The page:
Intended for healthcare professionals

Views And Reviews Wounded Healer

Clare Gerada: My last Christmas on call

BMJ 2019; 367 doi: (Published 26 November 2019) Cite this as: BMJ 2019;367:l6568
  1. Clare Gerada, GP partner
  1. Hurley Group, London, UK
  1. clare.gerada{at}
    Follow Clare on Twitter: @ClareGerada

For nearly 40 years I’ve been part of an on-call rota, but this Christmas will be my last on-call commitment, ever. In my first hospital jobs I was on call one in three, which included 8 am on Friday to 5 pm on Monday. As a new partner at my general practice I worked one in five, my pager never far from my side.

I still recall those night time home visits, never quite knowing where to go, with only the A-Z as a guide. In recent years I’ve gradually withdrawn from the full on-call rota, being allowed to stop the red-eye shift a few years ago, weekends more recently; and now I have only Christmas day to go as my last share of public holidays.

I can’t say that I’m sorry not to have my evenings and weekends interrupted, but there are things I really will miss: the intimacy of seeing acutely ill patients in their own home and the comradeship of colleagues from different practices as we worked shifts in the GP out-of-hours cooperative.

While out-of-hours care is a quintessential part of medical practice and necessary for good patient care, it’s become more difficult to deliver. GPs’ care schedules are so intense it comes as no surprise that filling all shifts, but especially out of hours, is becoming harder—evidenced by a finding that GPs now see twice as many patients as is safe.12

For hospital doctors, the move to a consultant delivered service seven days a week means that doctors are required to be on call—and, for certain specialties, resident on site—for their entire careers. A BMA survey of consultants found that 87.6% of respondents took part in a non-resident on-call rota.3 Today’s junior doctors may have escaped the onerous 90-100 hour weeks, but their lives are more disrupted by complicated rosters. A junior doctor’s rota, for example, might include: one 12.5 hour day shift a week; one weekend in four of 12.5 hour daytime shifts; one week in six of 12.5 hour nightshifts; and one weekend in six of 12.5 hour nights, as well as one weekend of 10 hour day shifts.4 Despite changes brought in through the junior doctors contract shifts ending at 1-3 am are not uncommon, playing havoc with the doctor’s biological clock.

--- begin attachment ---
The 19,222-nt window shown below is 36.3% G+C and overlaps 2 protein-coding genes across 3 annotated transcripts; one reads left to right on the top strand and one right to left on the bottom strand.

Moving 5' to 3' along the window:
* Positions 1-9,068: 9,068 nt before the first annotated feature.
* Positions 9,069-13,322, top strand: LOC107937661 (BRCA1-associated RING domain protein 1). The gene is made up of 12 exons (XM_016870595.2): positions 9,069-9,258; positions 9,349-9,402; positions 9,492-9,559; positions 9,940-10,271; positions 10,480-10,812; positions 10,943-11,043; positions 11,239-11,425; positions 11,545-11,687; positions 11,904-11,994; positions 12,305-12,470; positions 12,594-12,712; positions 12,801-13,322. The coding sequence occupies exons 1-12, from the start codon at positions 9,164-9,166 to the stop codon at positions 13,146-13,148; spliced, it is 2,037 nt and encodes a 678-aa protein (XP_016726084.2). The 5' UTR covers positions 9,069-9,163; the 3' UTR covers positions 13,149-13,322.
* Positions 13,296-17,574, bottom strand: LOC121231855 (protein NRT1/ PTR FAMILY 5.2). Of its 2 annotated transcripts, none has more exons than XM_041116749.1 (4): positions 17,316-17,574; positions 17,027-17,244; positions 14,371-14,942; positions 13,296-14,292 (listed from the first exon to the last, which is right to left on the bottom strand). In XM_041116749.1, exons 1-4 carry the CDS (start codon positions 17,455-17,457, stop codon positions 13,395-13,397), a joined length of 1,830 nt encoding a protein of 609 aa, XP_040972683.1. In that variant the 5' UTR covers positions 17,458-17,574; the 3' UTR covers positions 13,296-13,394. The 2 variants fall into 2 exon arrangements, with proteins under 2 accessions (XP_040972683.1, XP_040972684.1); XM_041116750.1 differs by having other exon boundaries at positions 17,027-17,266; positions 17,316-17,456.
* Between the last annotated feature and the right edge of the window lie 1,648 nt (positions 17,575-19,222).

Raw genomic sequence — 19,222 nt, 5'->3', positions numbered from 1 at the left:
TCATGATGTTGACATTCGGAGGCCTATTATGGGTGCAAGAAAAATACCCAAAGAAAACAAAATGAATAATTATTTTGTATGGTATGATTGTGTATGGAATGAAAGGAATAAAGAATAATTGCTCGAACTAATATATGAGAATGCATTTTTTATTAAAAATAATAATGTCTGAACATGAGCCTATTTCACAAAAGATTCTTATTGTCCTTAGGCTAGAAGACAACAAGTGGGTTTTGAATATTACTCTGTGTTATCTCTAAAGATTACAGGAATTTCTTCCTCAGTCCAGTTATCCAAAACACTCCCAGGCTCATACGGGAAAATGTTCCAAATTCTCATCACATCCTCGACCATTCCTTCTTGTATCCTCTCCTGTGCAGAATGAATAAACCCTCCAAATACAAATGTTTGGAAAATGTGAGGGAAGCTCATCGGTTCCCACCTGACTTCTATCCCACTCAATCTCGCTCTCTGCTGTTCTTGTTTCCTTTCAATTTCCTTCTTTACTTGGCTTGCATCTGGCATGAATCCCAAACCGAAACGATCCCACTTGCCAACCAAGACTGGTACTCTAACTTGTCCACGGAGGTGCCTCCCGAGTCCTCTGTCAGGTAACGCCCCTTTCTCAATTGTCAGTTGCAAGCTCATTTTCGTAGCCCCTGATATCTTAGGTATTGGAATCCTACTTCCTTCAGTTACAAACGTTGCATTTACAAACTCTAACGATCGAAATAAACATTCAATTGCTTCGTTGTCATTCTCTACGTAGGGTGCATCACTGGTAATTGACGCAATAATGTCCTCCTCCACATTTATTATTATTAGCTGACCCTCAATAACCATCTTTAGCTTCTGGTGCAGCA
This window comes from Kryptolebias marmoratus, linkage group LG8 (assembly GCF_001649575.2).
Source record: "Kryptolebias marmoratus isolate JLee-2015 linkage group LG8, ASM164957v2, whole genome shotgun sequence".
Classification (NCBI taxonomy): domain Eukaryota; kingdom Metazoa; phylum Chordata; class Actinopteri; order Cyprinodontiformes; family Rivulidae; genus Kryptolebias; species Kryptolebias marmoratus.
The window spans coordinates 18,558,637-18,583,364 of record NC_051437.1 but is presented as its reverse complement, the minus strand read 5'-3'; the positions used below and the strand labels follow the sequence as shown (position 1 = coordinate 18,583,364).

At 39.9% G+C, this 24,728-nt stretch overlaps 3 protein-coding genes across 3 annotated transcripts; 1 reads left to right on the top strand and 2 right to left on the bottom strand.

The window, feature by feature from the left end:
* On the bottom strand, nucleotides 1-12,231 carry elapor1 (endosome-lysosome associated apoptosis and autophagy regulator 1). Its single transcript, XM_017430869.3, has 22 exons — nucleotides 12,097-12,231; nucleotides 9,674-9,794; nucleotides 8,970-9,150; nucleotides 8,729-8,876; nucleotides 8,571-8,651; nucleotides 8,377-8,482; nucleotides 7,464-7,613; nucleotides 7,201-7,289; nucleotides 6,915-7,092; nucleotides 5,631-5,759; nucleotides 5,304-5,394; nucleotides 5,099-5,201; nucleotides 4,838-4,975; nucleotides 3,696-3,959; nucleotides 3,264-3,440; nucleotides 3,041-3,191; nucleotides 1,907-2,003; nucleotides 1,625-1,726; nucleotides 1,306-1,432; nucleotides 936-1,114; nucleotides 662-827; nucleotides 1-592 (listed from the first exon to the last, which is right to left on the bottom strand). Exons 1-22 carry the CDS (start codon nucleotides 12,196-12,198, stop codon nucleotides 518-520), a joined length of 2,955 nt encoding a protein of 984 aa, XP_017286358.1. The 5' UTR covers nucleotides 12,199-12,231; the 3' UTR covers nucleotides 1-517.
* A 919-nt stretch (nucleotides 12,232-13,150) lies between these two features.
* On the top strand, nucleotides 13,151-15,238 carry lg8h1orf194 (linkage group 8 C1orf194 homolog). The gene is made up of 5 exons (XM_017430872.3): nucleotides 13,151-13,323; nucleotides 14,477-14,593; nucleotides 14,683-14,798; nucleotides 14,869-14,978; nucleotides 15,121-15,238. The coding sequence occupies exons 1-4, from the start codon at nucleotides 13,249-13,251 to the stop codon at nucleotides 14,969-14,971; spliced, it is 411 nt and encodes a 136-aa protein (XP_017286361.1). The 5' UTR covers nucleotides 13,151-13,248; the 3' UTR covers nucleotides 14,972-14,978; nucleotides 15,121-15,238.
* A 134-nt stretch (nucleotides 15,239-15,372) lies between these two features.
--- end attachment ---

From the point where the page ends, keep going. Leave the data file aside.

Out-of-hours work affects social and family life, but it was always thus. What’s changed now and contributes to the rise in mental illness among doctors, young and old, is the intensity of day and night time working, the lack of continuity within a stable team (the “firm”), and the expectation that doctors will continue to provide out-of-hours care for their entire career.56

Medicine is changing; so too are the expectations of the public, policy makers, and politicians regarding their health service. But what hasn’t changed (and won’t change substantially, even with digital innovations) is that care is delivered by people—doctors, nurses, paramedics, porters, radiologists, and more—who all have human needs.

I’ll enjoy my last Christmas on call—but I’ll keep in mind all of those colleagues who continue providing care in the most unsocial of hours, working to keep the NHS safe in a system that’s failing to do the same for them.



View Abstract